The Lehmann Letter (SM) While the world waits for news from Europe, the American economy proceeds in low gear. This morning the Census Bureau released reports on September capital-goods expenditures and new home sales. New orders for nondefense capital goods (nonmilitary machinery and equipment) held steady at $76.0 billion: http://www.census.gov/manufacturing/m3/adv/pdf/durgd.pdf Place this number on the chart and you’ll see that new orders for capital goods have snapped back sharply from their recession lows. But they have not yet returned to the peak levels they enjoyed before the recession. Nondefense Capital Goods (Click on chart to enlarge) (Recessions shaded) New home Continue reading

Bad News

The Lehmann Letter (SM) This morning the Conference Board released its October consumer confidence survey: http://www.conference-board.org/press/pressdetail.cfm?pressid=4321 You can evaluate the 39.8 figure, following September’s 46.4 reading, by putting them in context on the chart. Consumer Confidence (Click on chart to enlarge) (Recessions shaded) Not only is the index heading south, it’s back to recession levels. Households are gloomy and that is a bad sign for future expenditures on homes, cars, other durables and discretionary items in general. It does not necessarily mean that we are headed back into recession. But it is further confirmation that the economy will remain sluggish. Continue reading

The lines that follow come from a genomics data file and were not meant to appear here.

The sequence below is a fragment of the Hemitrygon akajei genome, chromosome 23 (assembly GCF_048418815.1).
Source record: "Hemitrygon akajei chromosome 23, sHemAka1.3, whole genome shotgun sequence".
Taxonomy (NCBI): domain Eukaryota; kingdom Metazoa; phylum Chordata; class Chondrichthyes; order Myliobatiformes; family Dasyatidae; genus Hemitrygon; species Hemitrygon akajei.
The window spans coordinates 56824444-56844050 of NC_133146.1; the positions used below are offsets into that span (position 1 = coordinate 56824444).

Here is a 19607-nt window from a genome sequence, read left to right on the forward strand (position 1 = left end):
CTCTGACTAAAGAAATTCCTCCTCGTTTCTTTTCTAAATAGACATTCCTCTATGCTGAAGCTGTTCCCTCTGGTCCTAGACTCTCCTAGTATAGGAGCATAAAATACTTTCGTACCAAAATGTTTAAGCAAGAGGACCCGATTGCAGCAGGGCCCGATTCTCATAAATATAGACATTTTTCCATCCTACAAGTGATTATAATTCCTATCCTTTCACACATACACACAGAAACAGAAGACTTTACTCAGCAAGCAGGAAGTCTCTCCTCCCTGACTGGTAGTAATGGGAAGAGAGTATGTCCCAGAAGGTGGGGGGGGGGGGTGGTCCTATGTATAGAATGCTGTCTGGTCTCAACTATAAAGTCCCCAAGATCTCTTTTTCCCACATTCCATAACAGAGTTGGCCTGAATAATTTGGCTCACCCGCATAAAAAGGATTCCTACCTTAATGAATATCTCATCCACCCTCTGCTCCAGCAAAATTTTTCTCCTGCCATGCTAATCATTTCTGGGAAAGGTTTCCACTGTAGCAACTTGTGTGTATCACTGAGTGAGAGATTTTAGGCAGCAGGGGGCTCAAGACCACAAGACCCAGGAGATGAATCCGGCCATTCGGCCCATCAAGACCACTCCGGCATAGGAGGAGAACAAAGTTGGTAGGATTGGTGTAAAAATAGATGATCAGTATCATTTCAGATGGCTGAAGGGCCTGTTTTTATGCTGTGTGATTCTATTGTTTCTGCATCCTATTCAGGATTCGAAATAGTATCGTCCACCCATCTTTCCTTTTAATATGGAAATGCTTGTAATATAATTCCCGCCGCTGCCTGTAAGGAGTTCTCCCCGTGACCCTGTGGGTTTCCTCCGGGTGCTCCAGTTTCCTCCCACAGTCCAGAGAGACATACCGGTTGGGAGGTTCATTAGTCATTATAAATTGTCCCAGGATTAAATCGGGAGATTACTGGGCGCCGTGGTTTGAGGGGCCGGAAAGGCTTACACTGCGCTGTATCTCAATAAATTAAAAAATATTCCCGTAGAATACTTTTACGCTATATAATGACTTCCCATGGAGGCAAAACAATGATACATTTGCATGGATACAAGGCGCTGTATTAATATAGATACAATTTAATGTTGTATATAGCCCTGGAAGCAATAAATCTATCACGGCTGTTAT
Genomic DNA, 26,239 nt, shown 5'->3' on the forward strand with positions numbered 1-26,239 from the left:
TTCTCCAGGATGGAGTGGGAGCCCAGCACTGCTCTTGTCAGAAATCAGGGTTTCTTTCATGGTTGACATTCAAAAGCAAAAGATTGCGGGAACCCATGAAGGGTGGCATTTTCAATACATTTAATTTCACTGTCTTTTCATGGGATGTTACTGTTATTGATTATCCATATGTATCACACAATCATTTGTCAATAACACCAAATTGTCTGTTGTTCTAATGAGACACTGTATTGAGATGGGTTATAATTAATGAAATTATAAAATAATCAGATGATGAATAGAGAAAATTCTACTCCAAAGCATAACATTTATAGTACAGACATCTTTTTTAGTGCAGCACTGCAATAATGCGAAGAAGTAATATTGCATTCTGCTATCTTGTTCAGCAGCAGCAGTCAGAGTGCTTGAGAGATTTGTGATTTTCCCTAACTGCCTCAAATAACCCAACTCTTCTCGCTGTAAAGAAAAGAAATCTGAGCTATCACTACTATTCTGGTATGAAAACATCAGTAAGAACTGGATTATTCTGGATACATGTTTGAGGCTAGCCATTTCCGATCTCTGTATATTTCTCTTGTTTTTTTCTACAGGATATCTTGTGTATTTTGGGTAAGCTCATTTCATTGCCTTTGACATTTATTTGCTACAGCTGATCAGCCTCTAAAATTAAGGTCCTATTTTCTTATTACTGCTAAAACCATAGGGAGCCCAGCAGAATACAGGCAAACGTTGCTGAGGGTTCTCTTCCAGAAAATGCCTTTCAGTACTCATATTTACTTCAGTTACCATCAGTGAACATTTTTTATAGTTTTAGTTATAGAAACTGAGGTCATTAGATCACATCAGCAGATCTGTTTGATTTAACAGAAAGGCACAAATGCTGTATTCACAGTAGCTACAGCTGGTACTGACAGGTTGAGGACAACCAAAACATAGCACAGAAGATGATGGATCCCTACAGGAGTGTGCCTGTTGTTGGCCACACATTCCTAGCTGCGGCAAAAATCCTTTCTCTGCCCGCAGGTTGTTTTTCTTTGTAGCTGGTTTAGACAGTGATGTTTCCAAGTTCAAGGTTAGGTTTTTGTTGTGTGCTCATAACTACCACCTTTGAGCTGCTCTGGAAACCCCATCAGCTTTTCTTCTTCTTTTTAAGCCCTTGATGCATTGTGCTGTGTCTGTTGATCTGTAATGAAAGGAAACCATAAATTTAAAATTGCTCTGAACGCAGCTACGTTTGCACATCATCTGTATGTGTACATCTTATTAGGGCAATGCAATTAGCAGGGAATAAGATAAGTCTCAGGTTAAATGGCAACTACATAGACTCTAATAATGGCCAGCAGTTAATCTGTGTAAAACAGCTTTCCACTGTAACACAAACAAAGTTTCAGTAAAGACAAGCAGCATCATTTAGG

Worth Reading

The Lehmann Letter (SM) The world is waiting for Europe’s response to its sovereign-debt (what government’s owe) crisis, while we worry about the impact of households’ debt upon household spending. Here are two recent articles worth reading.On today’s New York Times op-ed page, Paul Krugman is pessimistic: http://www.nytimes.com/2011/10/24/opinion/the-hole-in-europes-bucket.html?_r=1&ref=todayspaper Prof. Krugman believes that Europe’s opportunity to act has passed. He believes Europe’s post-WWII string of successes is now be over. This letter is not so gloomy. Let’s wait and see. Regarding domestic developments, Saturday’s Wall Street Journal had an excellent account describing the debilitating impact of household debt on consumer expenditures: Continue reading

Residential Real Estate and Consumer Confidence